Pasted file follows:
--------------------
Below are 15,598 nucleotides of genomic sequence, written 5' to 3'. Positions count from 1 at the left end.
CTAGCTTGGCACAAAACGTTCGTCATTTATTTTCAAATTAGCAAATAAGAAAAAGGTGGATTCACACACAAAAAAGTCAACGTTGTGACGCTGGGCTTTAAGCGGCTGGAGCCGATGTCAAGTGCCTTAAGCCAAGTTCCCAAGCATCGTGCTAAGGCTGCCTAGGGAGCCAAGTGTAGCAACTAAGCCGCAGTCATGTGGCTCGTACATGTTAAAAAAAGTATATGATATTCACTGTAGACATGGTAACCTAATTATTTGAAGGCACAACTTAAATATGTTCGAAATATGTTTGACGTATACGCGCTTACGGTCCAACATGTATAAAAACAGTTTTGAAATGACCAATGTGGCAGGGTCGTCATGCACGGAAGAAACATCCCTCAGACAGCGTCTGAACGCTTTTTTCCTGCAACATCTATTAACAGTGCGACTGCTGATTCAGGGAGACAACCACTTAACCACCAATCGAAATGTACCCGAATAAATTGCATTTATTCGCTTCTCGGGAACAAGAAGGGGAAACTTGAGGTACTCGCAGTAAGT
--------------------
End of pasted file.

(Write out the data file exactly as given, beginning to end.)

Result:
Below are 15,598 nucleotides of genomic sequence, written 5' to 3'. Positions count from 1 at the left end.
CTAGCTTGGCACAAAACGTTCGTCATTTATTTTCAAATTAGCAAATAAGAAAAAGGTGGATTCACACACAAAAAAGTCAACGTTGTGACGCTGGGCTTTAAGCGGCTGGAGCCGATGTCAAGTGCCTTAAGCCAAGTTCCCAAGCATCGTGCTAAGGCTGCCTAGGGAGCCAAGTGTAGCAACTAAGCCGCAGTCATGTGGCTCGTACATGTTAAAAAAAGTATATGATATTCACTGTAGACATGGTAACCTAATTATTTGAAGGCACAACTTAAATATGTTCGAAATATGTTTGACGTATACGCGCTTACGGTCCAACATGTATAAAAACAGTTTTGAAATGACCAATGTGGCAGGGTCGTCATGCACGGAAGAAACATCCCTCAGACAGCGTCTGAACGCTTTTTTCCTGCAACATCTATTAACAGTGCGACTGCTGATTCAGGGAGACAACCACTTAACCACCAATCGAAATGTACCCGAATAAATTGCATTTATTCGCTTCTCGGGAACAAGAAGGGGAAACTTGAGGTACTCGCAGTAAGT